Karol working on archaeomagnetic samples

Karol working on archaeomagnetic samples

Tomorrow we will only be working until lunchtime. In the afternoon we are travelling to Las Cruces to visit the Canada Alamosa artifacts on display. So, there may or may not be a blog post tomorrow, depending on what we accomplish in the morning, and when we get back.

Jakob

So It Begins…

Today was the start of our unofficial last week of excavation at the site. So of course, we began making very interesting finds today, now that the clock is ticking louder and louder.

Today was very eventful in Unit 18. Natalie and Erin resumed working on their respective sides of the unit (Erin in the south, Natalie in the north). It was immediately apparent that the patterns we saw last week would continue; the fill in the south, while loaded with artifacts, was full of cobbles/wall fall. The north was also packed with artifacts, but had substantially less cobbles. Right before lunch, we found some large pieces of bone in the north half of Unit 18. This bone was very fragile, so a lot of it fell apart during excavation. Although we lost some bone, we were able to discover that we have a dog skull along the western wall of the unit! Unfortunately, most of the top part of the cranium fell apart during excavation. However, the mandible is still intact, and is still in place in the unit. What is most interesting is that we found only the dog’s skull. Had the entire skeleton been present, it could have been possible that a wild dog wandered onto the site, died, and was left undisturbed. We only have the skull, which means it was removed from the dog’s body. The skull is also upright, not on its side. This means it was put into place in an upright position. From what we can tell, the dog skull is not sitting on a floor. So it seems to have been placed in the fill. The fill in the south side of the unit seems very much like trash fill. It is full of sherds, fire cracked rock, and is very dark, loose, and soft. Finding the dog skull was very exciting; it’s the first one I have excavated. However, we learned much more about Unit 18 today.
Our excavation in Unit 18 today also revealed that the architecture we have discovered is much more complicated than we thought (although this seems impossible). We found what we think is the base to the cobble wall today; the nice facing ends abruptly, and we found no more stones beneath it. Unfortunately, we were not able to define a surface. We did, however, find a very nice corner of the wall, turning towards the southwest. We may also have a doorway in the wall. These discoveries were also very exciting, and not too complicated to understand. What makes the unit complicated was the discovery of another two walls in Unit 18. We seem to have defined a thin, but deep, line of adobe. We noticed this in the north profile of Unit 5, but could not determine what it was. With excavation in Unit 18 today, we found another thin line of adobe. These two thin adobe walls are perpendicular to each other, and would form a corner just outside of Unit 18.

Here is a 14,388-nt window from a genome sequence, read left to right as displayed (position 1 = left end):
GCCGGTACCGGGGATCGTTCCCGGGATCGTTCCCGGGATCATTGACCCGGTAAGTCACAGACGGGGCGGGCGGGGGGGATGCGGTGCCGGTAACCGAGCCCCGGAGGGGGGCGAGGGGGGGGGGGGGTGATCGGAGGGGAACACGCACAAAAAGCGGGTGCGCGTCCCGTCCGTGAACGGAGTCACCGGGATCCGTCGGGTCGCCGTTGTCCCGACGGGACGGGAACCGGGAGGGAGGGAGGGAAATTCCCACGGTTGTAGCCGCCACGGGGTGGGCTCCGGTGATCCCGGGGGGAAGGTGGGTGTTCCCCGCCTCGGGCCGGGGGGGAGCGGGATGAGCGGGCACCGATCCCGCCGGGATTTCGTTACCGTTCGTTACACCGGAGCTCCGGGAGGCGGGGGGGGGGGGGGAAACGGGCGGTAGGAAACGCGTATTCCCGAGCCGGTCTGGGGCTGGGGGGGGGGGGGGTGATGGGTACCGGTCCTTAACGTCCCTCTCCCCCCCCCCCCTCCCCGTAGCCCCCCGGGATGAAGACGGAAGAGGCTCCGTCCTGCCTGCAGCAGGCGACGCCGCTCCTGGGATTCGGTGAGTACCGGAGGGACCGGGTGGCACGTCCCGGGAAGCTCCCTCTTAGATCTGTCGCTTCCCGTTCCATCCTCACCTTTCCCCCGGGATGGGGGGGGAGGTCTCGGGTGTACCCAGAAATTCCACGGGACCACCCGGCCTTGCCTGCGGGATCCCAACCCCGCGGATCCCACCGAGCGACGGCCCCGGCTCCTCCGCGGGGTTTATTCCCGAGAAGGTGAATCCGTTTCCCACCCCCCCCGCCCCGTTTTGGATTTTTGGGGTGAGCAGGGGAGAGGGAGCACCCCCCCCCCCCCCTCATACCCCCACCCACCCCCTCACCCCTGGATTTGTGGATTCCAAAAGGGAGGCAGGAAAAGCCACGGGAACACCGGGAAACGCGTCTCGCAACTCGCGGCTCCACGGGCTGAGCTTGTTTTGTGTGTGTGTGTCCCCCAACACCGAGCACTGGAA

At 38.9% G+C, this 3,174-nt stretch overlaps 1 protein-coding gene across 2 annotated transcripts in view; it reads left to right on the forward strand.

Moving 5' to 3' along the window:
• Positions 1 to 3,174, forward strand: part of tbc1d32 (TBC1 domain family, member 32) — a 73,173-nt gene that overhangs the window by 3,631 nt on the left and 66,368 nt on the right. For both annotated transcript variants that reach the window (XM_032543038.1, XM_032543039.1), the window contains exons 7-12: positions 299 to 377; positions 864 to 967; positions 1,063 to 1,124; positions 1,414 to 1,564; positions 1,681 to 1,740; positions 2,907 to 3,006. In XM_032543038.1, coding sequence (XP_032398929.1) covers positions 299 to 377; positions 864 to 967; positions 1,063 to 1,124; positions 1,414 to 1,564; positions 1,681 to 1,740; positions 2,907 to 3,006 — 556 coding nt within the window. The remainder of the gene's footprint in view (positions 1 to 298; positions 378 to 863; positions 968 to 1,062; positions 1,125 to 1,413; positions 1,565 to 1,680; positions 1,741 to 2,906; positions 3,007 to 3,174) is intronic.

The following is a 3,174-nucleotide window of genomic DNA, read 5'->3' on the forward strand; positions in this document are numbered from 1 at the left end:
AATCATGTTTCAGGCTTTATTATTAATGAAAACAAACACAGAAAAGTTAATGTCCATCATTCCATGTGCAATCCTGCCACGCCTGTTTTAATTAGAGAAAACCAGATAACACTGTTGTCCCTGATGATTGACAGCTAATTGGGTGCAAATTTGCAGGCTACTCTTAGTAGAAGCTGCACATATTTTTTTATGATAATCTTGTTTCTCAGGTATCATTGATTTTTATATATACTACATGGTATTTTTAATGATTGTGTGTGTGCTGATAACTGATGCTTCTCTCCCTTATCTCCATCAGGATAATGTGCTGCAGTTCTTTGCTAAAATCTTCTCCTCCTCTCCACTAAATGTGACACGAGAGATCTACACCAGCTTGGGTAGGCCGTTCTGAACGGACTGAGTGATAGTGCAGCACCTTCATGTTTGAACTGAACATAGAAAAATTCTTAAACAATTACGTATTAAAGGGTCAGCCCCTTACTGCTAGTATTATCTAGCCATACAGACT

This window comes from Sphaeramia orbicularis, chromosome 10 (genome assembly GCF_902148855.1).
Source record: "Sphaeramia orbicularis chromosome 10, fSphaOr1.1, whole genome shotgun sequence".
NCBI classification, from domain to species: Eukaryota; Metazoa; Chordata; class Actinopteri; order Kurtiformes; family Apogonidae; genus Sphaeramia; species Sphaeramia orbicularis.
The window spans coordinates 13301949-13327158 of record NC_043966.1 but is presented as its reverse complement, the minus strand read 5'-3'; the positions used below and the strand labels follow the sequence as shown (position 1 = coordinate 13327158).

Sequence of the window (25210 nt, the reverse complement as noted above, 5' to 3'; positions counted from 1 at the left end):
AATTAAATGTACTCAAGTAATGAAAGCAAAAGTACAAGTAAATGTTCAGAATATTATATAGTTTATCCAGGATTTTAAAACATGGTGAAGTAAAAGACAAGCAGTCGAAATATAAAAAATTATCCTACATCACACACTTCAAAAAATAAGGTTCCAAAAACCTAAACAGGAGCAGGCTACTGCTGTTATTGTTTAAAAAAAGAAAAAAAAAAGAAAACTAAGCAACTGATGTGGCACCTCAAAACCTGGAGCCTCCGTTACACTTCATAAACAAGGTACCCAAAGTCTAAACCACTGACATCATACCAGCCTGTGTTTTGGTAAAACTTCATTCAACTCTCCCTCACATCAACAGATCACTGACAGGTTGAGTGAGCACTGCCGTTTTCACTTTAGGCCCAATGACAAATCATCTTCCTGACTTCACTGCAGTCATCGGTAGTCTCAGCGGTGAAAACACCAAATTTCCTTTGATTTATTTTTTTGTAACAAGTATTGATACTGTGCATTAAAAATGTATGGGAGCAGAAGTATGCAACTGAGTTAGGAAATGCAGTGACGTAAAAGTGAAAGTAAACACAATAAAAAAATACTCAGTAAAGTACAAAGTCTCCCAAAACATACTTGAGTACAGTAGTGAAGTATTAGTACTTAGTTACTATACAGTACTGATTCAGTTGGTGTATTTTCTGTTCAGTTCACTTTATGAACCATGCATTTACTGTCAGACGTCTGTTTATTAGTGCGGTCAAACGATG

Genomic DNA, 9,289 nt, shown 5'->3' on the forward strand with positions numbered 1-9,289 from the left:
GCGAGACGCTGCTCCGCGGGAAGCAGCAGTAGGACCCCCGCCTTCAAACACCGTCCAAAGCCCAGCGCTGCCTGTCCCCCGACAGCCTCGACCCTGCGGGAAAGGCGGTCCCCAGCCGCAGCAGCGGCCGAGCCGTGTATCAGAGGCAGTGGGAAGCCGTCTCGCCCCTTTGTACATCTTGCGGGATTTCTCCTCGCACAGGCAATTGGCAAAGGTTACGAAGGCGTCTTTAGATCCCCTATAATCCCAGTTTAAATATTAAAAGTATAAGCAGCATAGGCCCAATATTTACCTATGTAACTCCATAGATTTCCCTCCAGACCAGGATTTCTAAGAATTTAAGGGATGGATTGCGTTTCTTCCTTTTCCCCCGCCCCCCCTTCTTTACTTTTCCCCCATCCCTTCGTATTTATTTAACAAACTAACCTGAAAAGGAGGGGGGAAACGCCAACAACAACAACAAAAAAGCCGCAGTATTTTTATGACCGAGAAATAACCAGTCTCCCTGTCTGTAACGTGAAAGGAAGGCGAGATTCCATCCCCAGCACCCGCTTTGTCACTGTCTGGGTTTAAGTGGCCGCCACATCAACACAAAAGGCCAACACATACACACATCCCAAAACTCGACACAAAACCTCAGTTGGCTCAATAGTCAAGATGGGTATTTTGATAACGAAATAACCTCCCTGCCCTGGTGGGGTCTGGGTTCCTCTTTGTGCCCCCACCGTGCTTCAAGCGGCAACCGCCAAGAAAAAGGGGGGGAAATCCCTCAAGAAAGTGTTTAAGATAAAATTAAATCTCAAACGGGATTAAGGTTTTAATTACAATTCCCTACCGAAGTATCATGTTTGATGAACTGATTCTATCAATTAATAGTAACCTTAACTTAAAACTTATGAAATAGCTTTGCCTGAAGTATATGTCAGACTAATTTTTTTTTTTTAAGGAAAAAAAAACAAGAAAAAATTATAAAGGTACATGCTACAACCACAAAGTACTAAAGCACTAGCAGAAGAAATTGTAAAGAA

So, to summarize Units 5 and 18: we have the original pithouse we found last year. This is almost two meters deep. It had a surface, burned roof, and we were able to recover over 15 dendro samples from it. Above, and cut into the fill of this pithouse, is another pithouse. On top of both of these pithouses, is a cobble wall. We’re still working out the chronology for these structures. However, it seems that the original pithouse we discovered dates to around 800 AD, we cannot determine a date for the later adobe pithouse yet, and the cobble wall likely dates to 950-1050 AD (based on ceramics). I can only imagine what we’ll find in the last few days of excavation in Unit 18.

Dog mandible in Unit 18

Dog mandible in Unit 18

Cobble wall corner in Unit 18

Cobble wall corner in Unit 18

Dr. Lekson, Erin, and Natalie working in Unit 18

Dr. Lekson, Erin, and Natalie working in Unit 18

We also established what likely will be the final excavation unit at the site today, Unit 20. Unit 20 is in the great kiva. It is detached from the other units we have dug there so far. It is a 1 x 2 meter unit running north to south. The purpose of Unit 20 is to expose the south wall of the great kiva. Since the great kiva is square, and we know how far the east wall is from the center, we estimated how far from the center the south wall should be. Hopefully, we will be able to define the wall, and better delineate the architecture of the great kiva.
We established Unit 20 today (even though we have not exposed surface in Unit 19), because Karol Stoker came to the site to take archaeomagnetic samples from the hearth we found on the east end of Unit 12. Taking archaeomagnetic samples is very delicate work, so the crew could not excavate in Unit 19 while Karol was collecting his sample. Karol took 7 samples, and I am very optimistic we will get a date from some of these!